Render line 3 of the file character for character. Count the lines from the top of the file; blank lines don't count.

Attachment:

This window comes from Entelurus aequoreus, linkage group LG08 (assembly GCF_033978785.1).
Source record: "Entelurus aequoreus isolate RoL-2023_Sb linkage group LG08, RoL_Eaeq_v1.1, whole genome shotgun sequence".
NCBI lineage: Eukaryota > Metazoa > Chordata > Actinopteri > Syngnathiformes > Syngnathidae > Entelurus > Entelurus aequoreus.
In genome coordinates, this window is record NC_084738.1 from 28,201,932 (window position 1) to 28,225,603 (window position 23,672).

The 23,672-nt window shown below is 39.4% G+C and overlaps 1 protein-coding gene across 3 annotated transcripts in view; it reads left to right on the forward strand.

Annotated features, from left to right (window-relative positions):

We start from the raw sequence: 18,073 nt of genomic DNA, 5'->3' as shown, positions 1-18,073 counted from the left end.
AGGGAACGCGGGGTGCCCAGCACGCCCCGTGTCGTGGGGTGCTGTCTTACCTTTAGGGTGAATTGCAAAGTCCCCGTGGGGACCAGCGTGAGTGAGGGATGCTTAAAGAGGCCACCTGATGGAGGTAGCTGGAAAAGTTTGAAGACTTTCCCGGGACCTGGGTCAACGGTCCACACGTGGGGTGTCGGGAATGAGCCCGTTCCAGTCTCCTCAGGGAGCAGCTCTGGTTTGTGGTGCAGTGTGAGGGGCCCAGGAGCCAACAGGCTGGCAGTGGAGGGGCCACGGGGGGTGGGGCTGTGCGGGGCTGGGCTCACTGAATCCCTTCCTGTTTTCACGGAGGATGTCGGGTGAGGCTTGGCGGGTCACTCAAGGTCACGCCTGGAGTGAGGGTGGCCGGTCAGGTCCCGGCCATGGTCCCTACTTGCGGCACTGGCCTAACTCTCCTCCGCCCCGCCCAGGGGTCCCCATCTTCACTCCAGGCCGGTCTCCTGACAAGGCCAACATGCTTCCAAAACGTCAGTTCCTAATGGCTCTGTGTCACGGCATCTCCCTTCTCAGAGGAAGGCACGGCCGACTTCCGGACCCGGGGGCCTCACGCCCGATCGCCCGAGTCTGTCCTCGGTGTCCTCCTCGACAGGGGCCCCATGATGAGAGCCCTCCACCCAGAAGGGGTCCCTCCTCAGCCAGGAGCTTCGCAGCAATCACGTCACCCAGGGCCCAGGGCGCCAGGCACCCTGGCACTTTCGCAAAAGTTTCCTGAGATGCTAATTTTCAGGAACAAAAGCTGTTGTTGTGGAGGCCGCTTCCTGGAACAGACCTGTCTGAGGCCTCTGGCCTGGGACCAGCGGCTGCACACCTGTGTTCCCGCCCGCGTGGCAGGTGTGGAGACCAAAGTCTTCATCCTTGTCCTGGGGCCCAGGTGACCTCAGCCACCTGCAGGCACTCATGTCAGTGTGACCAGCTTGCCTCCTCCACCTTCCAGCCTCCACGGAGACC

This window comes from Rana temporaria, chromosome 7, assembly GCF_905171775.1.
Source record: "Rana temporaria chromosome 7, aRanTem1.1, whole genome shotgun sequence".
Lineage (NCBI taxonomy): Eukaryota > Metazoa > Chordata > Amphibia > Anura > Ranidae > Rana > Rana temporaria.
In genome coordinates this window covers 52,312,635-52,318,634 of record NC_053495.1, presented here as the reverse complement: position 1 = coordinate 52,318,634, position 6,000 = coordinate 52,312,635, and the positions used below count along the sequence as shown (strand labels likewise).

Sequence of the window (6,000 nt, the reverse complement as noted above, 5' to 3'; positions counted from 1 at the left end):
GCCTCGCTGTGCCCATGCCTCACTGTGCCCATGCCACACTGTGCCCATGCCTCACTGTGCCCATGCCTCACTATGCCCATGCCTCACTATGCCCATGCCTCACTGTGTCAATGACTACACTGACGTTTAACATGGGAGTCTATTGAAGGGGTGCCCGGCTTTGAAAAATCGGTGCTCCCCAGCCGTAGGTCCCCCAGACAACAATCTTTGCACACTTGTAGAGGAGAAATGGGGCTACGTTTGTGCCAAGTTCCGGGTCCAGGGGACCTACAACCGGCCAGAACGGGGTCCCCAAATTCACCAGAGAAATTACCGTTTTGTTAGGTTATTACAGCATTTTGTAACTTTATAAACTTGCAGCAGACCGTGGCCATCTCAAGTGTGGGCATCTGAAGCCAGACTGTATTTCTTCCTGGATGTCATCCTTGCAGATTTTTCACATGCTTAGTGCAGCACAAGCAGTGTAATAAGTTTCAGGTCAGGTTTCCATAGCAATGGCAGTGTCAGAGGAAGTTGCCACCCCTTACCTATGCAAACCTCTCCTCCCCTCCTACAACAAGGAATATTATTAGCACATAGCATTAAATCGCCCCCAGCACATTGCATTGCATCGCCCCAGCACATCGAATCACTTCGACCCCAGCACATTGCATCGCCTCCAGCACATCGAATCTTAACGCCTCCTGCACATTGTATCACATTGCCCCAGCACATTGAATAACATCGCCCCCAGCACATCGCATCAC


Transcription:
NCBI lineage: Eukaryota > Metazoa > Chordata > Actinopteri > Syngnathiformes > Syngnathidae > Entelurus > Entelurus aequoreus.